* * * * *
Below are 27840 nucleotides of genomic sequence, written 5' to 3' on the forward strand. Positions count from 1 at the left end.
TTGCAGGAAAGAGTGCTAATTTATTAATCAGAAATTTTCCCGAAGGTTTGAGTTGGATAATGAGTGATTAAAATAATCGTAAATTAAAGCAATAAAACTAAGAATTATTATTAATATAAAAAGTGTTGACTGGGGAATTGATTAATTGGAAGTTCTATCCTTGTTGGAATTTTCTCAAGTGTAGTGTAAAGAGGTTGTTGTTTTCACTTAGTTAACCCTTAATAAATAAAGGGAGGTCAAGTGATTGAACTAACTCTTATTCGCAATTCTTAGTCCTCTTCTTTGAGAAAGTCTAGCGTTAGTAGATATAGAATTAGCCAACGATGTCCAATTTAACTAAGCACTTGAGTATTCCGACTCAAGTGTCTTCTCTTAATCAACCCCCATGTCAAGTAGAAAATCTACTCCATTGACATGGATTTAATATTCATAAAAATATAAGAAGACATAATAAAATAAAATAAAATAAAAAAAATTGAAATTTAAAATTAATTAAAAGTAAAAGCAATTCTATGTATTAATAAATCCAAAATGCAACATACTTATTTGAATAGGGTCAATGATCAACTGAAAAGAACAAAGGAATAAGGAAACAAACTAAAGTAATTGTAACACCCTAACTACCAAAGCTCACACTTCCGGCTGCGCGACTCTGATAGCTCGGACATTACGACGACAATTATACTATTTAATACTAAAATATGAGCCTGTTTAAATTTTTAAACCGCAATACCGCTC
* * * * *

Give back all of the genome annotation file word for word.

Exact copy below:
Below are 27840 nucleotides of genomic sequence, written 5' to 3' on the forward strand. Positions count from 1 at the left end.
TTGCAGGAAAGAGTGCTAATTTATTAATCAGAAATTTTCCCGAAGGTTTGAGTTGGATAATGAGTGATTAAAATAATCGTAAATTAAAGCAATAAAACTAAGAATTATTATTAATATAAAAAGTGTTGACTGGGGAATTGATTAATTGGAAGTTCTATCCTTGTTGGAATTTTCTCAAGTGTAGTGTAAAGAGGTTGTTGTTTTCACTTAGTTAACCCTTAATAAATAAAGGGAGGTCAAGTGATTGAACTAACTCTTATTCGCAATTCTTAGTCCTCTTCTTTGAGAAAGTCTAGCGTTAGTAGATATAGAATTAGCCAACGATGTCCAATTTAACTAAGCACTTGAGTATTCCGACTCAAGTGTCTTCTCTTAATCAACCCCCATGTCAAGTAGAAAATCTACTCCATTGACATGGATTTAATATTCATAAAAATATAAGAAGACATAATAAAATAAAATAAAATAAAAAAAATTGAAATTTAAAATTAATTAAAAGTAAAAGCAATTCTATGTATTAATAAATCCAAAATGCAACATACTTATTTGAATAGGGTCAATGATCAACTGAAAAGAACAAAGGAATAAGGAAACAAACTAAAGTAATTGTAACACCCTAACTACCAAAGCTCACACTTCCGGCTGCGCGACTCTGATAGCTCGGACATTACGACGACAATTATACTATTTAATACTAAAATATGAGCCTGTTTAAATTTTTAAACCGCAATACCGCTC